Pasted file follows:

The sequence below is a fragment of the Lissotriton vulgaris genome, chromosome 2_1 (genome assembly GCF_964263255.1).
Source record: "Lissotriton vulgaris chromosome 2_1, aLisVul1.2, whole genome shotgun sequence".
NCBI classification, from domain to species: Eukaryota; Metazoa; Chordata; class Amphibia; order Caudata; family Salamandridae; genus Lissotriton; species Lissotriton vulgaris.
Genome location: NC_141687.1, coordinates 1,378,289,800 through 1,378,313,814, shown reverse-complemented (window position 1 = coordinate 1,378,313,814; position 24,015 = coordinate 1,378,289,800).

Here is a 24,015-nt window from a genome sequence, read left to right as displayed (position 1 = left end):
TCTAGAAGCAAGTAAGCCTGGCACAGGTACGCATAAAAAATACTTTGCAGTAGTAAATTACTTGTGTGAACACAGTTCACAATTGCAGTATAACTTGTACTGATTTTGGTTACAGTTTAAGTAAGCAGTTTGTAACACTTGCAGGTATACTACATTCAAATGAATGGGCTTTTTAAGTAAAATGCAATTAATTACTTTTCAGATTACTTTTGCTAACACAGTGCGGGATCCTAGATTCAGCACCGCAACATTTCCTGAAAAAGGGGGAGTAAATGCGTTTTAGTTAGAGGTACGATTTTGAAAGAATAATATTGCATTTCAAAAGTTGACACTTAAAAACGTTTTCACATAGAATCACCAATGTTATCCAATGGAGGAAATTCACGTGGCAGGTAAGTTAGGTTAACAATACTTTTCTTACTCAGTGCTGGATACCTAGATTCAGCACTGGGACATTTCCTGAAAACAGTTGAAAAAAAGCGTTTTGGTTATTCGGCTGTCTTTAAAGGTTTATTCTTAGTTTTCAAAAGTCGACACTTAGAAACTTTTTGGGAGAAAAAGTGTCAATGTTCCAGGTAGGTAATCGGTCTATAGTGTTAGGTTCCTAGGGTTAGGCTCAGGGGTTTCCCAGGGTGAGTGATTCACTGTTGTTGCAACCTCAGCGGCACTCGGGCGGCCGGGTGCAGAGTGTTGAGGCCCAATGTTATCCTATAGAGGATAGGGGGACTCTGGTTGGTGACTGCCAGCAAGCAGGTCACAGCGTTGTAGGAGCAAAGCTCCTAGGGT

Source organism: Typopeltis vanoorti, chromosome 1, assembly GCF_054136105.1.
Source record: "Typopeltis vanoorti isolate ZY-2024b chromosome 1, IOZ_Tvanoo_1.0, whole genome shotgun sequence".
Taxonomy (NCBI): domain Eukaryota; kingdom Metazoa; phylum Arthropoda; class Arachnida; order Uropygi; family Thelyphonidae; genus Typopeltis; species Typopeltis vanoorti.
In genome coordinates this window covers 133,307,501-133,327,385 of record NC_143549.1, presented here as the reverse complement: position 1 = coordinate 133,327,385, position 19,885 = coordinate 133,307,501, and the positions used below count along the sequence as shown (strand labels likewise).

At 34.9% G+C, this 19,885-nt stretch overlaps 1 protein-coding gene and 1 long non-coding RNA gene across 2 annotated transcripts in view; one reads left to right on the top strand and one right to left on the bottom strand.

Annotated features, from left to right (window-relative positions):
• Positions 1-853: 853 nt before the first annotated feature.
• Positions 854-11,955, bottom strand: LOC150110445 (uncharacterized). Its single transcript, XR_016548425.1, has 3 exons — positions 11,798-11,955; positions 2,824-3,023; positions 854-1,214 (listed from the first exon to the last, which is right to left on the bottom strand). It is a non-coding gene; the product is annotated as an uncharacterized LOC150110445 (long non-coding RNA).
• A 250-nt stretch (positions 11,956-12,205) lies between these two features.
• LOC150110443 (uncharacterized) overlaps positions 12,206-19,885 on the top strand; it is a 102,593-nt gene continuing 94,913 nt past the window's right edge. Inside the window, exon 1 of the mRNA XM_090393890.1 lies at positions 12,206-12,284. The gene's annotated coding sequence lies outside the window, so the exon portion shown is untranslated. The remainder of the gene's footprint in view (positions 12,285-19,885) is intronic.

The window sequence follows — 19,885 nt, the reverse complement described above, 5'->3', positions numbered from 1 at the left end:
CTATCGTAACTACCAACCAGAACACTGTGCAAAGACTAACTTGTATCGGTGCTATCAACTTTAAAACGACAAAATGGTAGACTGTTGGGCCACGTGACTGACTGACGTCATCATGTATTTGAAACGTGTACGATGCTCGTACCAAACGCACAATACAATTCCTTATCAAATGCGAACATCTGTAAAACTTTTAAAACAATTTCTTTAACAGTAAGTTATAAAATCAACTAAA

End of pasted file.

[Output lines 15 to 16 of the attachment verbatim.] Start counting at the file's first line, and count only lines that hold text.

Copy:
• A 250-nt stretch (positions 11,956-12,205) lies between these two features.
• LOC150110443 (uncharacterized) overlaps positions 12,206-19,885 on the top strand; it is a 102,593-nt gene continuing 94,913 nt past the window's right edge. Inside the window, exon 1 of the mRNA XM_090393890.1 lies at positions 12,206-12,284. The gene's annotated coding sequence lies outside the window, so the exon portion shown is untranslated. The remainder of the gene's footprint in view (positions 12,285-19,885) is intronic.